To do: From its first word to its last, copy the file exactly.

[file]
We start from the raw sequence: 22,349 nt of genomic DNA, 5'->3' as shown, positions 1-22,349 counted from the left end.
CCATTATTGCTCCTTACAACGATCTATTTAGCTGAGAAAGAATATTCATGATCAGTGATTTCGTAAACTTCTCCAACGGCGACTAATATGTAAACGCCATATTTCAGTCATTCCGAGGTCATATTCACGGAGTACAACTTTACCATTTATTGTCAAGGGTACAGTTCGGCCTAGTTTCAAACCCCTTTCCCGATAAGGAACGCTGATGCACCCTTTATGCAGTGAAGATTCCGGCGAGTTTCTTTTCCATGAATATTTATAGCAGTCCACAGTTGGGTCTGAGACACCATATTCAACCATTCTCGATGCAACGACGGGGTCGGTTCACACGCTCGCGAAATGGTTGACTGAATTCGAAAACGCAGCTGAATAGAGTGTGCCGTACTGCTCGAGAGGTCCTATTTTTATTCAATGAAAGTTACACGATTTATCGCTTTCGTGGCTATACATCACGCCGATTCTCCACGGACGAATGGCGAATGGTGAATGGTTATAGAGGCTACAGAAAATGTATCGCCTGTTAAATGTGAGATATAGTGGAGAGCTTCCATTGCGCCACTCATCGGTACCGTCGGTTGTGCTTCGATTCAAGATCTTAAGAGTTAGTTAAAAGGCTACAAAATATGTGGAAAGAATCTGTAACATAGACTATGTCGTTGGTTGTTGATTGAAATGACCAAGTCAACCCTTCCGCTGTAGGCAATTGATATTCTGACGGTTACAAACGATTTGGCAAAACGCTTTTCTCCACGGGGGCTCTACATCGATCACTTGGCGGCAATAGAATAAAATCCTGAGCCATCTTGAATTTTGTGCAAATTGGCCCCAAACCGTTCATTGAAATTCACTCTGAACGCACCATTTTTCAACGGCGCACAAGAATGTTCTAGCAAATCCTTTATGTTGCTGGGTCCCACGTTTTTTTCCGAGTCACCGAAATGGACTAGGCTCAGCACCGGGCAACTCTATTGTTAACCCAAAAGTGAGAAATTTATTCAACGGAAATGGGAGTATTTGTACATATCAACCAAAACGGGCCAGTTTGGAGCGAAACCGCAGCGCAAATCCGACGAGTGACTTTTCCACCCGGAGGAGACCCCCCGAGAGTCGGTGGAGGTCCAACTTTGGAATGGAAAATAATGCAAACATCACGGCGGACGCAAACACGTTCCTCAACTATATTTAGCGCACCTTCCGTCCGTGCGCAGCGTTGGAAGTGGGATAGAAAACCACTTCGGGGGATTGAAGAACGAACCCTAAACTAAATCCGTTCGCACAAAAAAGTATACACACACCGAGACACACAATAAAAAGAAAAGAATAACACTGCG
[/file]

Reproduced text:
We start from the raw sequence: 22,349 nt of genomic DNA, 5'->3' as shown, positions 1-22,349 counted from the left end.
CCATTATTGCTCCTTACAACGATCTATTTAGCTGAGAAAGAATATTCATGATCAGTGATTTCGTAAACTTCTCCAACGGCGACTAATATGTAAACGCCATATTTCAGTCATTCCGAGGTCATATTCACGGAGTACAACTTTACCATTTATTGTCAAGGGTACAGTTCGGCCTAGTTTCAAACCCCTTTCCCGATAAGGAACGCTGATGCACCCTTTATGCAGTGAAGATTCCGGCGAGTTTCTTTTCCATGAATATTTATAGCAGTCCACAGTTGGGTCTGAGACACCATATTCAACCATTCTCGATGCAACGACGGGGTCGGTTCACACGCTCGCGAAATGGTTGACTGAATTCGAAAACGCAGCTGAATAGAGTGTGCCGTACTGCTCGAGAGGTCCTATTTTTATTCAATGAAAGTTACACGATTTATCGCTTTCGTGGCTATACATCACGCCGATTCTCCACGGACGAATGGCGAATGGTGAATGGTTATAGAGGCTACAGAAAATGTATCGCCTGTTAAATGTGAGATATAGTGGAGAGCTTCCATTGCGCCACTCATCGGTACCGTCGGTTGTGCTTCGATTCAAGATCTTAAGAGTTAGTTAAAAGGCTACAAAATATGTGGAAAGAATCTGTAACATAGACTATGTCGTTGGTTGTTGATTGAAATGACCAAGTCAACCCTTCCGCTGTAGGCAATTGATATTCTGACGGTTACAAACGATTTGGCAAAACGCTTTTCTCCACGGGGGCTCTACATCGATCACTTGGCGGCAATAGAATAAAATCCTGAGCCATCTTGAATTTTGTGCAAATTGGCCCCAAACCGTTCATTGAAATTCACTCTGAACGCACCATTTTTCAACGGCGCACAAGAATGTTCTAGCAAATCCTTTATGTTGCTGGGTCCCACGTTTTTTTCCGAGTCACCGAAATGGACTAGGCTCAGCACCGGGCAACTCTATTGTTAACCCAAAAGTGAGAAATTTATTCAACGGAAATGGGAGTATTTGTACATATCAACCAAAACGGGCCAGTTTGGAGCGAAACCGCAGCGCAAATCCGACGAGTGACTTTTCCACCCGGAGGAGACCCCCCGAGAGTCGGTGGAGGTCCAACTTTGGAATGGAAAATAATGCAAACATCACGGCGGACGCAAACACGTTCCTCAACTATATTTAGCGCACCTTCCGTCCGTGCGCAGCGTTGGAAGTGGGATAGAAAACCACTTCGGGGGATTGAAGAACGAACCCTAAACTAAATCCGTTCGCACAAAAAAGTATACACACACCGAGACACACAATAAAAAGAAAAGAATAACACTGCG